||[Jul. 13th, 2015|09:03 pm]
Previous years: 2005 2006 2008 2010 2011 2012 2013 2014
Yesterday, once again, was the Durham Miners' Gala, the Big Meeting, a day out for all the family, with brass bands and banners, a funfair and political speeches.
We set off after breakfast, down the North Road, past the Scottish dancers of the Morpeth Pipe Band, starting to meet bands standing, waiting their turn, on Framwellgate Bridge. We were looking for the NASUWT, and in previous years we've caught up with them in Silver Street, but no -
Through the Marketplace, stopping by Magdalen Steps for a particularly spirited version of the Proclaimers' 500 Miles (something like this, but heading in the opposite direction). We couldn't have chosen not to stop, the crush was so great, so we waited and enjoyed the music, and when the band moved on, we moved on with them -
On to Elvet Bridge, where we found a different kind of band, a bunch of folk musicians marching with the Harraton banner, which has portraits of Jack Elliot and Jock Purdon, two Harraton miners and folk singers - I'd never seen this banner before, though it is ten years old -
And finally on Elvet Bridge we caught up with the NASUWT, and samarcand and family, and marched very slowly with them, which gave us plenty of time to chat, and an excuse to be right there with the band when their turn came to play to the guests assembled on the balcony of the Royal County Hotel (another thing I've never done before, and quite an experience).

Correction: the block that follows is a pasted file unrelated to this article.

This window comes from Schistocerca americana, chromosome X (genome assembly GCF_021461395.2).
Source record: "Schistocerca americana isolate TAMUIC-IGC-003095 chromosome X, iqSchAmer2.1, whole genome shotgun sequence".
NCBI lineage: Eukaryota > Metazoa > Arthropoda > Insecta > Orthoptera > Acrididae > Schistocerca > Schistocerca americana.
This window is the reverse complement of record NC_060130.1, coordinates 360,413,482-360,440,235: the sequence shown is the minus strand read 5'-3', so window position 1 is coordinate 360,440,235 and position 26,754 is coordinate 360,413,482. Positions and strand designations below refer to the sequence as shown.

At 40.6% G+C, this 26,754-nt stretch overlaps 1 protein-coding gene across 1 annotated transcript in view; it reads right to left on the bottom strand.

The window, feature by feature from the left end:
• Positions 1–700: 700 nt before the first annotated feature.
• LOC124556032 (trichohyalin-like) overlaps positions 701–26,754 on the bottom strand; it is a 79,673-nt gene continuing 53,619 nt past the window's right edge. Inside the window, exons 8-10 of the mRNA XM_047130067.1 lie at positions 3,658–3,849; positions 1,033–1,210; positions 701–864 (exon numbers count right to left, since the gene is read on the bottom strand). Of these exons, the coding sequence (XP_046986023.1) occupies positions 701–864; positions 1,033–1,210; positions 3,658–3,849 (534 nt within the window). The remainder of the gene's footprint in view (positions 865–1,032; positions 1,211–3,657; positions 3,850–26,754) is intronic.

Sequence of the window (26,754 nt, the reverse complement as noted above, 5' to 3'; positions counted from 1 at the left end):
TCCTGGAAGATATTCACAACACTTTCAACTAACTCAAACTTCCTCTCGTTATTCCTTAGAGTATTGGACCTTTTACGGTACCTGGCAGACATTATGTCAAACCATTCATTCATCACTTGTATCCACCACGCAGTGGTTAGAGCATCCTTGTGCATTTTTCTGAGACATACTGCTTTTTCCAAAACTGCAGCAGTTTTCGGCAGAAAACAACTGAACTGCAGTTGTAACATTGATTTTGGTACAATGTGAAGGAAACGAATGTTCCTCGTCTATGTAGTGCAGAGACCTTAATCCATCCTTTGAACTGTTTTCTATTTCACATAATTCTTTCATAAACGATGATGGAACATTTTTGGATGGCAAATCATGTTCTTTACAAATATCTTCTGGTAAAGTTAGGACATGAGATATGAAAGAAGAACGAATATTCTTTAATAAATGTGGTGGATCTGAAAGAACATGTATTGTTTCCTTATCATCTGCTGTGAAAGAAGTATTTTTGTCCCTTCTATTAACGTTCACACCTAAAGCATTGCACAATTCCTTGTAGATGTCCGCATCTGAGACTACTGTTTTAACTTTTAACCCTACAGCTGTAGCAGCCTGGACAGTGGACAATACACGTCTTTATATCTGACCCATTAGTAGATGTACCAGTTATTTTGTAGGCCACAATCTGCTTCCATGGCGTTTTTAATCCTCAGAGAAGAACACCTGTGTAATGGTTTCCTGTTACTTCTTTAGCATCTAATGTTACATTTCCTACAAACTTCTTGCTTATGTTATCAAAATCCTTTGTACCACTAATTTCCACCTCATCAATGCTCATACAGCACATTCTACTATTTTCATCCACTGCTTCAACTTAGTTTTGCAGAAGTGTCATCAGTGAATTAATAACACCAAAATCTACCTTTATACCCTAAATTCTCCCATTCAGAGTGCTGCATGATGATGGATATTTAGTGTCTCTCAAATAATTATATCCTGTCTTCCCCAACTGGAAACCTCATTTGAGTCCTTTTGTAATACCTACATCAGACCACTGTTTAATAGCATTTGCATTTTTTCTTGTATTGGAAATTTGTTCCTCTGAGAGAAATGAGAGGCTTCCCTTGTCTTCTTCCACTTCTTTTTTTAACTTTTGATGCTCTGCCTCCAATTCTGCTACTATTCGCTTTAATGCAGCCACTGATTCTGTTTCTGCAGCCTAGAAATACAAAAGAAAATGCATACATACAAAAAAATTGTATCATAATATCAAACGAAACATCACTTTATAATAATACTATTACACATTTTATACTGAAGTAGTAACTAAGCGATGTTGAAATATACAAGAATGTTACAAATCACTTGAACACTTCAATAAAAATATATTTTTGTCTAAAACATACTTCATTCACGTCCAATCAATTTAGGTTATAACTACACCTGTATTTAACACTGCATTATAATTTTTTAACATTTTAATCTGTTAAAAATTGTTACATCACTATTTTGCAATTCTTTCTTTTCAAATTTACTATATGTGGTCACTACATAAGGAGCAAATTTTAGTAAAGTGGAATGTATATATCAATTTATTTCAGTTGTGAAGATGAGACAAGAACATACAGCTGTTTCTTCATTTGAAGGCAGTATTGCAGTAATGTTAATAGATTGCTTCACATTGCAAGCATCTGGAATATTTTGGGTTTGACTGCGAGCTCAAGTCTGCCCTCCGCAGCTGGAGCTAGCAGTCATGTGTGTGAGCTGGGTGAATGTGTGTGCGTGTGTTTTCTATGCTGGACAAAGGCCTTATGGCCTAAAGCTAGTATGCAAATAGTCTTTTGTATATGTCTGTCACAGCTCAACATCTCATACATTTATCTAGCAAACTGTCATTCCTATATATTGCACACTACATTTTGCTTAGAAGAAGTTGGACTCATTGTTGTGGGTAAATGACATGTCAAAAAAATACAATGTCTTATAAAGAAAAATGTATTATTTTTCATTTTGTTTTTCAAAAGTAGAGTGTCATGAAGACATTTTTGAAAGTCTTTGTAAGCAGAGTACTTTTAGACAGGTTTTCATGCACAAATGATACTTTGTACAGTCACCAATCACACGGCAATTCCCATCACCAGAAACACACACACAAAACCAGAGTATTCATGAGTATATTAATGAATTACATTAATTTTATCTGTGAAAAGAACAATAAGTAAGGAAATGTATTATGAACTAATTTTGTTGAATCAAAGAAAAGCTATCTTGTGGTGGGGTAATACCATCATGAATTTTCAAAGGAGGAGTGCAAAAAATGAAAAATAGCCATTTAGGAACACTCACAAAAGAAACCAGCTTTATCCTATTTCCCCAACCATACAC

We took a break in the shade on the bank by the prison, opposite the man selling bubble guns, and watched the bands marching past, and the bubbles drifting by; and then we went down onto the racecourse, to listen to the speeches. Jeremy Corbyn, invited to speak briefly, told us what we wanted to hear, and was applauded at the end of every sentence (and sometimes in mid-sentence as well); the other speakers were fine, but there were no surprises, and when Owen Jones came on, I decided I'd had enough, and wandered off for a look round. Most years we see people we know, but not this year, although now it's over I'm hearing from people who were there...
By now it was mid-afternoon, I was hungry, and I could feel the sun burning the back of my neck - so we headed for the Café Continental, which has become part of our Gala day tradition, for a late lunch within sight and hearing of the bands heading homewards. The fine weather had brought them plenty of custom, and there was a very reduced choice of sandwiches, but there were chips and beer to go with them, and a ringside seat. And then home, through streets still crowded and sounding with brass.